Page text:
December 3, 2008 8:44 PM

David - Great post! There are a ridiculous amount of false statements being spread out there. And everybody seems to be focused on either the past or the other strange comparisons.

It's time for more solutions to be discussed. How can we save this industry and create a more sustainable model for car companies.

Real change would take some leadership from the state and federal governments. We just elected a future president focused on change - this might be a true test of how unique and fresh he will be.

Perhaps this is a good time to reach for the stars, for our country, the auto industry, and the planet.

The idea I like: Put in place a floor on gasoline, use those proceeds to provide financing for auto companies to build electric vehicles and incentives for customers to buy them.

Somebody with a serious voice needs to get the media talking about that.

flyerbry

December 3, 2008 9:09 PM

The Hummer H3 is tiny inside when you consider its exterior proportions. I have four kids and checked them out hoping they offered a third row. Not even the larger H2 has one! I ended up with a Jeep Commander. It is close to the exterior dimensions of he H3 but the interior is much more roomy and it has the third row.
However, I do agree with your overall statement, you're absolutely right, there is a lot of "opinion" being thrown around as "fact."

Paul (Vw)

December 4, 2008 1:52 AM

>>> ...as we try to measure the vitriol aimed at Detroit.

Are we supposed to pat the Detroit executives and UAW on the back and say "Good job!"?

With the financial meltdown, Wall Street has been criticized for its excesses. Detroit should be treated no differently. And I wouldn't characterize all criticisms as vitriol.

Oh, by the way, it appears that not just the pundits on the two coasts oppose the bailout:

http://www.cnn.com/2008/POLITICS/12/03/auto.poll/index.html

"Six in 10 oppose the auto bailout," according to CNN....The poll indicates that most opposition to the bailout comes from the West, where opposition reaches 67 percent. Sixty-one percent of those polled in the Northeast, 64 percent in the South and 53 percent in the Midwest oppose using federal dollars to help the automakers."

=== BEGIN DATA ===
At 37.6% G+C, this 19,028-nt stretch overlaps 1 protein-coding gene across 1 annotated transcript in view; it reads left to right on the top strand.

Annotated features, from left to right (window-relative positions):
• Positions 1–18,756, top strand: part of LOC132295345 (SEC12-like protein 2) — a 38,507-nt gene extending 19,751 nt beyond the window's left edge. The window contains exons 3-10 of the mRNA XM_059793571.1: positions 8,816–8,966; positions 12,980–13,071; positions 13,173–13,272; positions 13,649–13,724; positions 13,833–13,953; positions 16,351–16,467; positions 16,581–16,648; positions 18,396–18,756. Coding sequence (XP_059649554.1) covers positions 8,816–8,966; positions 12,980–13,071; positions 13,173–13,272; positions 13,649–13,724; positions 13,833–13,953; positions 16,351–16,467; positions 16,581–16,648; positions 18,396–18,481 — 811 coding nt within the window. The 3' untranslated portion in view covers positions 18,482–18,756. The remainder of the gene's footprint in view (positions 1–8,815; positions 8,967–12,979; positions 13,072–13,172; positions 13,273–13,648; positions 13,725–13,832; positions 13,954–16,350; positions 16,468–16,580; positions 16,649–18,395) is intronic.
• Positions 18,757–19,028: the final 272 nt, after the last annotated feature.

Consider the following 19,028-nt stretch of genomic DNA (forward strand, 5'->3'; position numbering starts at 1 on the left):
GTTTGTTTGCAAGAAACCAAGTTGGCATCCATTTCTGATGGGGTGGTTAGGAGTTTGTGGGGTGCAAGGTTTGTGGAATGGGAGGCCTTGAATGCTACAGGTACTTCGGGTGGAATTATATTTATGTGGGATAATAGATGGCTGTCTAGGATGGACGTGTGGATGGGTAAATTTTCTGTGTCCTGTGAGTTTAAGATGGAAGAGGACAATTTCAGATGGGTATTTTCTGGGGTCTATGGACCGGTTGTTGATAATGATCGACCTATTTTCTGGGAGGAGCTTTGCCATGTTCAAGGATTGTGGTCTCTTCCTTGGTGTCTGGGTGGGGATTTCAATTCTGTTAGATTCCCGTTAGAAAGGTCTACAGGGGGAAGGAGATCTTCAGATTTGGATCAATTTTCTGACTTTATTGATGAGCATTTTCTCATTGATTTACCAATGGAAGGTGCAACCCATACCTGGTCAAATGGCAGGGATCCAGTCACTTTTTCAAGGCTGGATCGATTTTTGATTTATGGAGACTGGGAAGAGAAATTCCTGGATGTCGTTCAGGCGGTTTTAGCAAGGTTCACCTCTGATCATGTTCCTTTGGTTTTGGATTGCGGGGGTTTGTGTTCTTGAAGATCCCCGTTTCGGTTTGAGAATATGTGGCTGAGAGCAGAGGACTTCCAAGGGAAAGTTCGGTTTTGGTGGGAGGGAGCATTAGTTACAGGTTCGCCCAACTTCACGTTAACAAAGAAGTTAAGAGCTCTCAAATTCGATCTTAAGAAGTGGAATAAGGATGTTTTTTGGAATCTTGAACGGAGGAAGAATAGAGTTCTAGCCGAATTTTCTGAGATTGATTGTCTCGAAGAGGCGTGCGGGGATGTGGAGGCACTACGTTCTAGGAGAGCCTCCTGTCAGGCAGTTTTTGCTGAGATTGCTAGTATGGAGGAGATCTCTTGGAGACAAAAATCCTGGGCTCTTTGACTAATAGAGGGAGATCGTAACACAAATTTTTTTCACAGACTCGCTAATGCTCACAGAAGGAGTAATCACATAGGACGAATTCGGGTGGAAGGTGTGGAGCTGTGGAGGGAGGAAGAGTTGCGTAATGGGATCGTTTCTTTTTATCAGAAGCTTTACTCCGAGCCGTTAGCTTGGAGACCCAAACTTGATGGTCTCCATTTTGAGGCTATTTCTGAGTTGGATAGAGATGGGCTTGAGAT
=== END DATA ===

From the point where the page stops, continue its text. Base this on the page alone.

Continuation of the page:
From Kiley: That poll is not a poll of pundits. And God help us if we keep going down the road of allowing the polling results of poorly informed voters to make policy that could be the difference between Recession and Depression.

Paul (Vw)

December 4, 2008 10:34 AM

From my posting >>> Oh, by the way, it appears that not just the pundits on the two coasts oppose the bailout

From Kiley >>> That poll is not a poll of pundits. [From Paul: which is what I noted] And God help us if we keep going down the road of allowing the polling results of poorly informed voters to make policy that could be the difference between Recession and Depression.

Great, suddenly the majority is stupid and poorly informed when they don't agree with your constituency (Detroit advertisers). Care to comment on the recent election results then Mr. Kiley?

Cameron

December 4, 2008 11:18 AM

David, thank you for a great post. I'm astounded by the number of folks who feel compelled to comment on a very complex situation and prove their lack of substantive knowledge.

We need to save our automotive manufacturing base, the impact of letting it go is hard to even imagine. Have mistakes been made? Absolutely. Do we need oversight? Absolutely. Do we need an automotive vision for the future? Without question.

I agree with Chris, we need to focus on the future and a sustainable solution, but in the meantime we need to find a way to not let GM go down, I fear the economic impact would be catastrophic.

It does bother me that there seems to be such a double standard. Everyone seems fine on handing vast amounts of money to Wall Street but violently opposes helping Detroit (it seems to me that both Wall Street and Detroit have let the rest of us down).

As always the conversation seems to be on either extreme and I'm certain the "truth" is someplace in the middle.